The Office of the Inspector General (OIG) issued a Special Advisory Bulletin in May 2013, which states that providers can “avoid potential Civil Monetary Penalty (CMP) liability” simply by checking the List of Excluded Individuals and Entities (LEIE) to “determine the exclusion status of current employees and contractors.” This past fall, September – November 2014, OIG collected $1.54 Million in Civil Money Penalties (CMPs) in cases involving the employment of persons who have been “excluded” from Medicare. These providers were held liable because they “knew or should have known” that an employee or contractor was excluded from participation in the Federal health care programs. The “knew or should have known” standard arises from the same 2013 OIG Special Advisory Bulletin. OIG states that because the LEIE is updated monthly, OIG recommends that providers check their employees and vendors against the LEIE and SAM monthly in order to avoid CMP liability. The CMPs a provider may face for employing or contracting with an excluded individual or entity include liabilities of $10,000 for each item or service furnished directly or indirectly by an excluded individual, in addition to an assessment of up to three times the total damages, and exclusion from participation in the Federal health care programs. In addition to the federal lists, forty-one states now have their own state exclusion list.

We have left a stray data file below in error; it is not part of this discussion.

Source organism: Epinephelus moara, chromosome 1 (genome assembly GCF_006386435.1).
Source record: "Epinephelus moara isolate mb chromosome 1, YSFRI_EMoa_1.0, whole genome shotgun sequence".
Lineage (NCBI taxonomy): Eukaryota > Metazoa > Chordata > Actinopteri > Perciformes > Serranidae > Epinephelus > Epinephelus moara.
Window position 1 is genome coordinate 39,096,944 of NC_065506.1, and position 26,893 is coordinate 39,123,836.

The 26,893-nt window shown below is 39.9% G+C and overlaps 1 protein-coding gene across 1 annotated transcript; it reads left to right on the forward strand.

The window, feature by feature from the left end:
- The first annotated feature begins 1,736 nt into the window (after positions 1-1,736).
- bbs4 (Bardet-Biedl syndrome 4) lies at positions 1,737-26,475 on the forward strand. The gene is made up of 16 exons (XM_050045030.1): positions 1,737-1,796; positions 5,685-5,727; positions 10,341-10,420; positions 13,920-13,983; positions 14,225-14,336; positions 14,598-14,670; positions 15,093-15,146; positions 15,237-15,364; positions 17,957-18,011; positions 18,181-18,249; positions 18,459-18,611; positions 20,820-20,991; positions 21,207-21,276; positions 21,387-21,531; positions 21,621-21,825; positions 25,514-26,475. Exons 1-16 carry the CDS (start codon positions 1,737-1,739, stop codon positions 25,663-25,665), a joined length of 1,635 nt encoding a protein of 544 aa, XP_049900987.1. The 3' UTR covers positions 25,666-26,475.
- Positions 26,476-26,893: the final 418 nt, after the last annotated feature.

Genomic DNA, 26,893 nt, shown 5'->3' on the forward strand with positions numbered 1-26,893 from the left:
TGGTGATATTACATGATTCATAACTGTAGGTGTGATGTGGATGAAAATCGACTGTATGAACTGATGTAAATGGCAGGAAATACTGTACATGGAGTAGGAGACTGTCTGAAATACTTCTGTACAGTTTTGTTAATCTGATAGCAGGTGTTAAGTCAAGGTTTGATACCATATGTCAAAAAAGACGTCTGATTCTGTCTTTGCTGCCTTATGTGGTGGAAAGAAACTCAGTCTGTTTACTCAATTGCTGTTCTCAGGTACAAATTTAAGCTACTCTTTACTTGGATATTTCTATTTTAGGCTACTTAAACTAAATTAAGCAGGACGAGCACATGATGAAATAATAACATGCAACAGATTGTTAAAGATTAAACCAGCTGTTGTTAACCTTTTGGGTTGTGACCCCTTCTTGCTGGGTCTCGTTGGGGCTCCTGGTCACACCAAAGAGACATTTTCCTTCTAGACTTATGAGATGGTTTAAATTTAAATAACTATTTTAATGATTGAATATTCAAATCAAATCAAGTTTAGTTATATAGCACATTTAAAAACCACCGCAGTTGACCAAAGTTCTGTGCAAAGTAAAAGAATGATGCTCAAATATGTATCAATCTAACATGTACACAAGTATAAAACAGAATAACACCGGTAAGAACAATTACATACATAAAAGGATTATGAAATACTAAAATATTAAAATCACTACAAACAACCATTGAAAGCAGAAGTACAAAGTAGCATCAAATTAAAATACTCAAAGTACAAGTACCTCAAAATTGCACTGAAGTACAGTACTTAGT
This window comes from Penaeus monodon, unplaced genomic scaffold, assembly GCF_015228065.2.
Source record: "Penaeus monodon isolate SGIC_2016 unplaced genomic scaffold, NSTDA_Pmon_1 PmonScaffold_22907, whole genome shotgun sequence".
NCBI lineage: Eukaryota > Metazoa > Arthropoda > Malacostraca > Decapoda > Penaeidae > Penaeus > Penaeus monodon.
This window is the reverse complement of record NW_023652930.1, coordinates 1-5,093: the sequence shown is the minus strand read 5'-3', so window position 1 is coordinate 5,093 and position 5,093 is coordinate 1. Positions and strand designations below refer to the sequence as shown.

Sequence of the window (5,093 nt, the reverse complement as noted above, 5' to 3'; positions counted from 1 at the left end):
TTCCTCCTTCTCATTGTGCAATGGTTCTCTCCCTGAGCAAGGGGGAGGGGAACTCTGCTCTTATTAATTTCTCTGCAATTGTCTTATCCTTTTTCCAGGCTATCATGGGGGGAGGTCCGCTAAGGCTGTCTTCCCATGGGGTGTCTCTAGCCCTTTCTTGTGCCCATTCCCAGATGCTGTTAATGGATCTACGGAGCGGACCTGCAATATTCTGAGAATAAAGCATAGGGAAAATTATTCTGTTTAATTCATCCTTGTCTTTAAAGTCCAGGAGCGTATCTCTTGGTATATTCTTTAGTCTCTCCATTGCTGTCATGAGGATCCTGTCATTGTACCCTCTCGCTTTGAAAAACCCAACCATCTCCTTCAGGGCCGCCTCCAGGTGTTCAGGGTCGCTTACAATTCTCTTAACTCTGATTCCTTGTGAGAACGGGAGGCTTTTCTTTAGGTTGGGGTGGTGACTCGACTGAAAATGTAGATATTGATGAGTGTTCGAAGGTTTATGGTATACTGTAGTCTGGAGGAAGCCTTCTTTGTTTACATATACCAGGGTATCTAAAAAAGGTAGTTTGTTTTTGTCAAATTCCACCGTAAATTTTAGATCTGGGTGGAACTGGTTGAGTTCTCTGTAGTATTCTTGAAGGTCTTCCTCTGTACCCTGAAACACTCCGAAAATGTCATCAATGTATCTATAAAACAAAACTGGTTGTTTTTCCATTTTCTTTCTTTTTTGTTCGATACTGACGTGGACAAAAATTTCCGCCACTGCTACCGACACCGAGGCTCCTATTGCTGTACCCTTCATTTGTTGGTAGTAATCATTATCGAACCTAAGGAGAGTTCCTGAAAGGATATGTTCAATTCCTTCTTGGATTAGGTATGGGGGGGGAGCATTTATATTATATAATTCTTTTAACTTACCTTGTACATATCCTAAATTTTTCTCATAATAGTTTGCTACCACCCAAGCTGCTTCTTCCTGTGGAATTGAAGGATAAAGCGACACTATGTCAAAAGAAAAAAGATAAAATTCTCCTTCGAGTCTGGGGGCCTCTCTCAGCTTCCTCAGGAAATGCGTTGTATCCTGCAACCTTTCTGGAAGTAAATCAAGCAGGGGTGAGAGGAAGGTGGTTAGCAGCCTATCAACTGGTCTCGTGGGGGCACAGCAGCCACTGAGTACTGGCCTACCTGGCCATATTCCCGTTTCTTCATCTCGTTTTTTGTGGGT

These states require, at a minimum, that providers check their employees and contractors against their state exclusion list in addition to the LEIE as a requirement to participate in Medicaid and other state health care programs like SCHIP. State mandates to search are hidden in a variety of documents such as Medicaid Provider Applications and Agreements, Disclosure of Ownership Interest, the State Code, or even the State’s Excluded Provider List.
At Exclusion Screening, LLCSM, we recommend screening your employees and contractors against not only the federal lists and your state exclusion list but every available state exclusion list. The reason we recommend screening your employees against every available federal and state exclusion list is simple. Do you want a person another state has determined is not permitted to bill to their Medicaid or SCHIP program working for your practice? A majority of individuals, at least according to the LEIE, are excluded because his or her license was revoked. Other reasons include felony and misdemeanor convictions for committing health care fraud or for controlled substance offenses.